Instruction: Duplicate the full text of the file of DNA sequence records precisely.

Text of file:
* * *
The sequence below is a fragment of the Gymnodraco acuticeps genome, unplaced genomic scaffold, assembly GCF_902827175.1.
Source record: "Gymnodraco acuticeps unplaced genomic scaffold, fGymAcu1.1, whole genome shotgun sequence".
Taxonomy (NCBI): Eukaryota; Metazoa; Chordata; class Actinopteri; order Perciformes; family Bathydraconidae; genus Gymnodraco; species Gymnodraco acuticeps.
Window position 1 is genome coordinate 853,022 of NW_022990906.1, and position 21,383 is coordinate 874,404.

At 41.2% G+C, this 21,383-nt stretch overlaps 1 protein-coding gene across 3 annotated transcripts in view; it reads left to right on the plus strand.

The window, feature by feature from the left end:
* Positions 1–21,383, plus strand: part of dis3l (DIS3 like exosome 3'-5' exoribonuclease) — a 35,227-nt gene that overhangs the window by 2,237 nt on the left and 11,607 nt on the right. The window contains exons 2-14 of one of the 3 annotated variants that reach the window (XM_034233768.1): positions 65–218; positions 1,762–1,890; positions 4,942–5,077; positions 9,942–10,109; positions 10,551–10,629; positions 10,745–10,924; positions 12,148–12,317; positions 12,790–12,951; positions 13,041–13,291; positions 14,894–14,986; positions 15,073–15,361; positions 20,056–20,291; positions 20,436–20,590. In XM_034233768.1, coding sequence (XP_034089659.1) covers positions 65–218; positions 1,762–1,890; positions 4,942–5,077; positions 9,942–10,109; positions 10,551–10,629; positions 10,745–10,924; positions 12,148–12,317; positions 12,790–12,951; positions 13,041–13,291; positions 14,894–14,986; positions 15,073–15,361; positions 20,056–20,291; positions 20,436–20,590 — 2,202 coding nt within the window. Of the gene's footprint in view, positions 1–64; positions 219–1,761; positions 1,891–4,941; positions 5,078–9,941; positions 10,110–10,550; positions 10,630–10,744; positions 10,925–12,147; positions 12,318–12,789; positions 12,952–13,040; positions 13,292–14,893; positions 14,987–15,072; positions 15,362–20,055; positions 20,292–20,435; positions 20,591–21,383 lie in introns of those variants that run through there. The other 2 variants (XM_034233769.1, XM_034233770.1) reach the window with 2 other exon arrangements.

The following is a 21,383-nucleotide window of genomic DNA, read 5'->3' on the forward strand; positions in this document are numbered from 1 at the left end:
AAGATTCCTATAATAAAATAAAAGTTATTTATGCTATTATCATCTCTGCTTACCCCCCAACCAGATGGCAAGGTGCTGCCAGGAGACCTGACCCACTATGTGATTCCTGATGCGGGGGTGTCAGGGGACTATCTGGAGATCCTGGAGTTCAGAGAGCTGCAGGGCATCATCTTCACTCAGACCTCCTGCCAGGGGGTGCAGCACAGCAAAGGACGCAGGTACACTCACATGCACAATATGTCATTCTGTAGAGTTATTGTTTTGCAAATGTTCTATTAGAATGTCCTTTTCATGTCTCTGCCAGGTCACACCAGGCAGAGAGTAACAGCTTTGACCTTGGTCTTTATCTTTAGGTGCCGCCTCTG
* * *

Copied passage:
The sequence below is a fragment of the Gymnodraco acuticeps genome, unplaced genomic scaffold, assembly GCF_902827175.1.
Source record: "Gymnodraco acuticeps unplaced genomic scaffold, fGymAcu1.1, whole genome shotgun sequence".
Taxonomy (NCBI): Eukaryota; Metazoa; Chordata; class Actinopteri; order Perciformes; family Bathydraconidae; genus Gymnodraco; species Gymnodraco acuticeps.
Window position 1 is genome coordinate 853,022 of NW_022990906.1, and position 21,383 is coordinate 874,404.

At 41.2% G+C, this 21,383-nt stretch overlaps 1 protein-coding gene across 3 annotated transcripts in view; it reads left to right on the plus strand.

The window, feature by feature from the left end:
* Positions 1–21,383, plus strand: part of dis3l (DIS3 like exosome 3'-5' exoribonuclease) — a 35,227-nt gene that overhangs the window by 2,237 nt on the left and 11,607 nt on the right. The window contains exons 2-14 of one of the 3 annotated variants that reach the window (XM_034233768.1): positions 65–218; positions 1,762–1,890; positions 4,942–5,077; positions 9,942–10,109; positions 10,551–10,629; positions 10,745–10,924; positions 12,148–12,317; positions 12,790–12,951; positions 13,041–13,291; positions 14,894–14,986; positions 15,073–15,361; positions 20,056–20,291; positions 20,436–20,590. In XM_034233768.1, coding sequence (XP_034089659.1) covers positions 65–218; positions 1,762–1,890; positions 4,942–5,077; positions 9,942–10,109; positions 10,551–10,629; positions 10,745–10,924; positions 12,148–12,317; positions 12,790–12,951; positions 13,041–13,291; positions 14,894–14,986; positions 15,073–15,361; positions 20,056–20,291; positions 20,436–20,590 — 2,202 coding nt within the window. Of the gene's footprint in view, positions 1–64; positions 219–1,761; positions 1,891–4,941; positions 5,078–9,941; positions 10,110–10,550; positions 10,630–10,744; positions 10,925–12,147; positions 12,318–12,789; positions 12,952–13,040; positions 13,292–14,893; positions 14,987–15,072; positions 15,362–20,055; positions 20,292–20,435; positions 20,591–21,383 lie in introns of those variants that run through there. The other 2 variants (XM_034233769.1, XM_034233770.1) reach the window with 2 other exon arrangements.

The following is a 21,383-nucleotide window of genomic DNA, read 5'->3' on the forward strand; positions in this document are numbered from 1 at the left end:
AAGATTCCTATAATAAAATAAAAGTTATTTATGCTATTATCATCTCTGCTTACCCCCCAACCAGATGGCAAGGTGCTGCCAGGAGACCTGACCCACTATGTGATTCCTGATGCGGGGGTGTCAGGGGACTATCTGGAGATCCTGGAGTTCAGAGAGCTGCAGGGCATCATCTTCACTCAGACCTCCTGCCAGGGGGTGCAGCACAGCAAAGGACGCAGGTACACTCACATGCACAATATGTCATTCTGTAGAGTTATTGTTTTGCAAATGTTCTATTAGAATGTCCTTTTCATGTCTCTGCCAGGTCACACCAGGCAGAGAGTAACAGCTTTGACCTTGGTCTTTATCTTTAGGTGCCGCCTCTG